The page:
Foundation Supportworks Push Piers are made of steel and are driven deep into the soil beneath a foundation to solve settlement problems.
Push piers can be installed inside or outside your foundation walls and are not visible once the repair is complete.
In many scenarios, push piers not only stop settlement but lift the foundation back to its original position, closing cracks and improving window and door operation.
Our push pier system is the permanent solution you need! Call us for a free push pier installation quote today!
We serve Lexington, Richmond, Georgetown, and many nearby areas in Kentucky.
(Top Photo) A sub-par push pier system can bend and kink during the driving operation, compromising its strength, effectiveness, and longevity.
(Bottom Photo) A Foundation Supportworks Push Pier System, with a steel external sleeve that prevents bending during installation.
To install a push pier system, soil is first removed to expose the foundation footing where the pier will be driven. A heavy-duty steel bracket is then installed below the footing.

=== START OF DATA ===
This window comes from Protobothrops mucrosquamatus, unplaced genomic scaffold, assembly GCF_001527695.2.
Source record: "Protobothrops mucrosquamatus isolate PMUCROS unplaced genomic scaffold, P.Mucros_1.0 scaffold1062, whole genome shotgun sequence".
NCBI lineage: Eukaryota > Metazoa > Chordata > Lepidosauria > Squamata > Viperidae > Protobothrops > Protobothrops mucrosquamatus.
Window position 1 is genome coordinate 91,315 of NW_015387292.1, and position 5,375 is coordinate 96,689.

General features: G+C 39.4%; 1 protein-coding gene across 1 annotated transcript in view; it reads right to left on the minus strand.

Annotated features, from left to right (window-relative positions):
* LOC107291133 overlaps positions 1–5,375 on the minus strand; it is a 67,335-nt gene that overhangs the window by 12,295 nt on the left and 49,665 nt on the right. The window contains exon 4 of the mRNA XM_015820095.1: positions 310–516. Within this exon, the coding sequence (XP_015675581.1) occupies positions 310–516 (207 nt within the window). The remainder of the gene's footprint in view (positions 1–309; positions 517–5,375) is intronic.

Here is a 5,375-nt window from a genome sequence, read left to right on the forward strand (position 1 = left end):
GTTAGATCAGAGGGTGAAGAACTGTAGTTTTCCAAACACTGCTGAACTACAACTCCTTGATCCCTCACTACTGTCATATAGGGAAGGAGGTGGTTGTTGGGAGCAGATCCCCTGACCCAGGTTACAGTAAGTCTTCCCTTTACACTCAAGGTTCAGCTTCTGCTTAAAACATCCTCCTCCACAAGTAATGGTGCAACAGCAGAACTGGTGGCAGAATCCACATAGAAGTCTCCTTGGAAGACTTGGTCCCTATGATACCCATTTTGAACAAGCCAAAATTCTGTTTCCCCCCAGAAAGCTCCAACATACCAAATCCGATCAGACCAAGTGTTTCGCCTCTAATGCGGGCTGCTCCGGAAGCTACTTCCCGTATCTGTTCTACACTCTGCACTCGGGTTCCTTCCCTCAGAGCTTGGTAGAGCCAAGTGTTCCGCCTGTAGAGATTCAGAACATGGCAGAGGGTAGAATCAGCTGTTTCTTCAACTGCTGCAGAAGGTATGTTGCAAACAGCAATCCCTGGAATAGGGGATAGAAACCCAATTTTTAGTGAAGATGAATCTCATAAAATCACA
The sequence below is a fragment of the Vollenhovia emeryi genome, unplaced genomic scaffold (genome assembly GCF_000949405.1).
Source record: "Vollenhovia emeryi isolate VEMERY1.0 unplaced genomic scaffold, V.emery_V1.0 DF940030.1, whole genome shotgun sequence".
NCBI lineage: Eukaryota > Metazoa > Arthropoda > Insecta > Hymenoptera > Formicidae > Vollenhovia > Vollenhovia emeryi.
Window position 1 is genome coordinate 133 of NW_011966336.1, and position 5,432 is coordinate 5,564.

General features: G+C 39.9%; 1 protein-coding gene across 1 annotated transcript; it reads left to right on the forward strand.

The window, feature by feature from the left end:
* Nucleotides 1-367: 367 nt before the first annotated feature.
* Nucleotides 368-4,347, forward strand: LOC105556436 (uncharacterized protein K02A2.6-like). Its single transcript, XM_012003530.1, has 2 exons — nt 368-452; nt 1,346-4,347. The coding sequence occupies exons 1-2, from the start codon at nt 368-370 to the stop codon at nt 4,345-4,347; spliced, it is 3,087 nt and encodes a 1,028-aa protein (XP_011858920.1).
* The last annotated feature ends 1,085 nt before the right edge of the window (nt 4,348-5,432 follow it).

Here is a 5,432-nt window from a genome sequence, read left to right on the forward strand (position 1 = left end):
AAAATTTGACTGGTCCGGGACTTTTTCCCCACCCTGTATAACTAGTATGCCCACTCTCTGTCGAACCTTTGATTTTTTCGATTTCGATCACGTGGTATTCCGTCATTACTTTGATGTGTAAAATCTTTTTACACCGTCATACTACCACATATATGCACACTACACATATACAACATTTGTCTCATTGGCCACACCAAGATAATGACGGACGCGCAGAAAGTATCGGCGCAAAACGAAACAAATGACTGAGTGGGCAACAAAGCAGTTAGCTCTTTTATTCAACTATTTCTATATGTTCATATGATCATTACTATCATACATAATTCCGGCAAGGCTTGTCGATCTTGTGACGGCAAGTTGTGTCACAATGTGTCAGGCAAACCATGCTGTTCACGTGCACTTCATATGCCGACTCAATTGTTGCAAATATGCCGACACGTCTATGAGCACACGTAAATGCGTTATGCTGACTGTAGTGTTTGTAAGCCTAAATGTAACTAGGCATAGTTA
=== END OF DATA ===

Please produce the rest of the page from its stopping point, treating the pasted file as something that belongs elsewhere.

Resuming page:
Next, rugged, interlocking steel pier sections are hydraulically driven through the bracket until bedrock or stable soil is reached. The weight of the home is then transferred through the piers to this load-bearing soil.
Once this has been completed, your foundation contractors may attempt to lift the foundation, elevating the settled foundation back to its original position.
Once the homeowner and installing contractor are satisfied with the stabilization or amount of lift, the soil can be backfilled. The structure is now permanently stabilized in its new position.
As with any family of products, there are good, better and best. When you're talking about investing in your home's structural stability, it's a good idea to go with the best.
Along with their corrosion-resistant design that includes galvanized steel, the Foundation Supportworks Push Pier System also includes a patent-pending external sleeve.
This external sleeve is designed to strengthen the push pier directly below the foundation bracket, which is the most critical location for added structural support.